Plan now to avoid traffic nightmare

How bad is Bay Area highway traffic going to become in the next 25 years? Worse than Los Angeles today, according to a new report by the Reason Foundation, a free-market think tank in Washington, D.C.

“Building Roads to Reduce Traffic Congestion in America’s Cities” uses Texas Transportation Institute data to project that by 2030 the San Francisco Bay Area — currently number four in U.S. road congestion — will become one of 11 metro areas requiring at least 75 percent more time to make a trip during peak hours than in off-peak periods. This means your 30-minute commute would become a grinding 52 minutes, twice daily.

The think-tank argues that today’s public policy is helping boost long-term traffic congestion in the Bay Area by spending 64 percent of planned transportation funding on public transit, even though 80 percent of the region’s commuters drive to and from work while only 10 percent get where they need to go by bus, rail or ferry.

The Reason Foundation remedy is both controversial and somewhat politically incorrect. But it raises important issues that are well worth considering, especially if the massive California infrastructure bond measure is approved on the November ballot.

“Contrary to conventional wisdom, it is possible for America to ‘build out’ of severe congestion, and it is relatively inexpensive to do so,” said University of North Carolina professor David Hartgen, the study’s lead author.

For the Bay Area, the report recommends widening our highways by adding 2,261 miles of new lanes — many of them toll lanes or truck-only lanes. This could save 314 million productive hours lost in gridlock. It would cost $29.2 billion, which comes to about $257 for each Bay Area resident.

“We know the vast majority of Americans need to drive cars and that truckers haul 80 to 90 percent of our economy’s goods,” said Reason Foundation director of transportation Robert Poole. “Unless we take significant action to add capacity where commuters have shown they want and need it, our economy and quality of life will take a pounding from congestion.”

A contrasting view comes from the Metropolitan Transportation Commission, where a spokesman warned that dramatic expansion of the Bay Area highway network would convert this region into another smoggy, sprawling and freeway-split Los Angeles.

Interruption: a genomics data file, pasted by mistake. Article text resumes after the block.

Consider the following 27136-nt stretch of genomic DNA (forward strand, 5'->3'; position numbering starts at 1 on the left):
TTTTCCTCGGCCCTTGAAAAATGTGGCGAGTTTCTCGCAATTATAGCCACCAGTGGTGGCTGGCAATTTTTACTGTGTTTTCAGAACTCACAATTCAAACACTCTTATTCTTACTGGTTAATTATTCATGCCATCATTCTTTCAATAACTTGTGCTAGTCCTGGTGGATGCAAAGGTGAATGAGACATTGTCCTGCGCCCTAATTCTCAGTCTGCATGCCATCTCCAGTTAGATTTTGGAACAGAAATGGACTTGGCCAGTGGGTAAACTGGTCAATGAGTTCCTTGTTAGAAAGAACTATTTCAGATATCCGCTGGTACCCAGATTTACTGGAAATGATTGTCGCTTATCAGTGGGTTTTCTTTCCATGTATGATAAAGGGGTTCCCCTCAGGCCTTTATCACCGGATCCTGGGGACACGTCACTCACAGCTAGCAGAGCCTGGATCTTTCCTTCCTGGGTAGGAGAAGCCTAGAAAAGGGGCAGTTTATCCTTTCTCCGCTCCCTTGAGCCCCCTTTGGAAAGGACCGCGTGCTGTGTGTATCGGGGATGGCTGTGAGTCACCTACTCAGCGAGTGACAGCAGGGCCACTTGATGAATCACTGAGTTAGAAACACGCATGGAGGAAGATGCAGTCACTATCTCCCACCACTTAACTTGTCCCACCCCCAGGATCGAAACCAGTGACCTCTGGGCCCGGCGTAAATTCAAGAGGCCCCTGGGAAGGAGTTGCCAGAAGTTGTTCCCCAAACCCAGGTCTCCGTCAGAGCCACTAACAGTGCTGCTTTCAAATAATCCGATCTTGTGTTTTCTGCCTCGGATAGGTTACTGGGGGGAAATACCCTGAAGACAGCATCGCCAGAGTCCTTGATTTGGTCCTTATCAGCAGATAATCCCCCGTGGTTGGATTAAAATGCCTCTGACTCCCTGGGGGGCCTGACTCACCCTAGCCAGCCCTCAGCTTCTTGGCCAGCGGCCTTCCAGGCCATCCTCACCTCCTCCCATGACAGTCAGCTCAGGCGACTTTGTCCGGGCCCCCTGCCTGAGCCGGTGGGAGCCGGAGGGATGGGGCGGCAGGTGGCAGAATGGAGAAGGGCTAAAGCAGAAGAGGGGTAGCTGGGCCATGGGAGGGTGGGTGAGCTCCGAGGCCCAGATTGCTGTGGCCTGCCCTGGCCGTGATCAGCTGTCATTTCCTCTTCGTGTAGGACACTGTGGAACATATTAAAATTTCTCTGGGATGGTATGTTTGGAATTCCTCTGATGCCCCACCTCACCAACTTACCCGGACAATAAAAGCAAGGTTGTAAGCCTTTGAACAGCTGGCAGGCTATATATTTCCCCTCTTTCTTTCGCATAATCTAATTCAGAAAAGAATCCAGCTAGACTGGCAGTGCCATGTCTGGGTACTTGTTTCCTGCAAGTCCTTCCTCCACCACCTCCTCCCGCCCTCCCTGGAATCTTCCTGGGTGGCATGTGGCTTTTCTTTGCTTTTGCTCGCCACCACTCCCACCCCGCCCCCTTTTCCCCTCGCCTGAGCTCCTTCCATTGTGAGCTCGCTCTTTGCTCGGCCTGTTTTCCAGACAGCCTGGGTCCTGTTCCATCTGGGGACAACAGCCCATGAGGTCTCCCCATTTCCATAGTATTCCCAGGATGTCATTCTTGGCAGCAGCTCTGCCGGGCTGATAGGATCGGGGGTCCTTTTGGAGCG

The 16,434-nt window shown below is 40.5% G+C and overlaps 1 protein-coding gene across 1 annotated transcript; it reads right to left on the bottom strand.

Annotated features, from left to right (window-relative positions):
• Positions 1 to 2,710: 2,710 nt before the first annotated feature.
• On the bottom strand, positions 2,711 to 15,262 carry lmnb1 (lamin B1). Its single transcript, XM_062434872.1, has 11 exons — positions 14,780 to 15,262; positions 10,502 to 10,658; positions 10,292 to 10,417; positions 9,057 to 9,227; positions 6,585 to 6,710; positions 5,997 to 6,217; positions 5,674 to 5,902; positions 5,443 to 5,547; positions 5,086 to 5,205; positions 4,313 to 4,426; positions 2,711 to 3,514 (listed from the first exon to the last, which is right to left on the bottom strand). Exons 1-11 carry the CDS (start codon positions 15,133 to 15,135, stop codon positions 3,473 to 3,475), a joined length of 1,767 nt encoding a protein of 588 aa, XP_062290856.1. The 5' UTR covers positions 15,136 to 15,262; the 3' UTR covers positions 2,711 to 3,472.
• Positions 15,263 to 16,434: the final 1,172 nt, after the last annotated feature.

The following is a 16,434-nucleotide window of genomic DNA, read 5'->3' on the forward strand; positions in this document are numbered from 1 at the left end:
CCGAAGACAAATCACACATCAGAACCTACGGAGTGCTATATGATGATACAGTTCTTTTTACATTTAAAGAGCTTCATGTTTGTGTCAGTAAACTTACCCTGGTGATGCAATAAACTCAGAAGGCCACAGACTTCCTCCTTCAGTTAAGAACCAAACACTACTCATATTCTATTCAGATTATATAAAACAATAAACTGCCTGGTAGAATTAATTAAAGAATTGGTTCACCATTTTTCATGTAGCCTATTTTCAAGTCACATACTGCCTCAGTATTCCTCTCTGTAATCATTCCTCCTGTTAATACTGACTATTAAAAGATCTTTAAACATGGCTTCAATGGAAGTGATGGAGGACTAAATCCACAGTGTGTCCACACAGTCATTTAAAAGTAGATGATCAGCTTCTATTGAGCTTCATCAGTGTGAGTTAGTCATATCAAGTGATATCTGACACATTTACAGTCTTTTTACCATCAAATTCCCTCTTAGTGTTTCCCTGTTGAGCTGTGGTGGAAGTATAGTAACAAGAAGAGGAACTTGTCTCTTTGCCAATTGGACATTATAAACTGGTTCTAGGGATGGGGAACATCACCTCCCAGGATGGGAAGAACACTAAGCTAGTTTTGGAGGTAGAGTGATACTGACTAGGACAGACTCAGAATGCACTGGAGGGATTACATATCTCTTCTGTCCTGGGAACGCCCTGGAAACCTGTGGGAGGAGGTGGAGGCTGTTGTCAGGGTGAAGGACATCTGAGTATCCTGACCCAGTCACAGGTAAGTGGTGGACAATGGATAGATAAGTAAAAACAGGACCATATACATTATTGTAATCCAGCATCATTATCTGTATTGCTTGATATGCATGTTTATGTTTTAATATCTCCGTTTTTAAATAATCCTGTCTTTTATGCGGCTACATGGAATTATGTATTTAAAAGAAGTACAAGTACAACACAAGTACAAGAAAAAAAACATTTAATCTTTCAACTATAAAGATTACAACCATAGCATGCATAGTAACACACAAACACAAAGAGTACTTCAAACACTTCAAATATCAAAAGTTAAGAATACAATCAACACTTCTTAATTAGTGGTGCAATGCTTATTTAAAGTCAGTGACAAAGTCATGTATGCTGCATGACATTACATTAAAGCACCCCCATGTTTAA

Certainly it is a far more warm and fuzzy feeling to believe that people really would prefer using public transit if it made their commute faster, cheaper and more convenient. But if the Reason Foundation report is correct that it is an irreversible trend for commuters to prefer the flexibility of driving and to opt for cheaper new homes in far-off suburbs, then we do need to look harder at how our transportation funding is spent.

General OpinionOpinion

If you find our journalism valuable and relevant, please consider joining our Examiner membership program.
Find out more at www.sfexaminer.com/join/

Just Posted

BART Ambassadors are being called on to assist riders in social situations that don’t require police force. <ins>(Kevin N. Hume/S.F. Examiner)</ins>
Unarmed BART ambassadors program formalized with a focus on community service

Public safety and police reform are key elements in campaigns of Board members Dufty and Simon

On Oct. 13, people lined up to vote early for the presidential election in Southlake, Texas. <ins>(Shutterstock)</ins>
<ins></ins>
Five things to watch for in the run-up to Nov. 3

Down-ballot races, as much as the presidency, will determine the future course of this nation

WeChat (Shutterstock)
U.S. District Court denies Trump request to shutdown WeChat app

A federal judge in San Francisco denied a request by the U.S.… Continue reading

School board members Gabriela Lopez (left) and Alison Collins (right) say they have been the subject of frequent hateful, racist and sexist attacks during their time on the school board. (Kevin N. Hume/S.F Examiner)
Angered by Lowell decision, SFUSD grad targets school board members with violent imagery

Facebook page depicts two women of color on board with swastikas and x-marks on their faces

Supervisor Sandra Lee Fewer, a former school board member, said it was ‘ridiculous’ that the school district did not yet have a plan to reopen. <ins>(Kevin N. Hume/S.F. Examiner)</ins>
Supervisors demand SFUSD set a timeline for reopening

Pressure grows on district to resume in-person learning as The City’s COVID-19 case count goes down

Most Read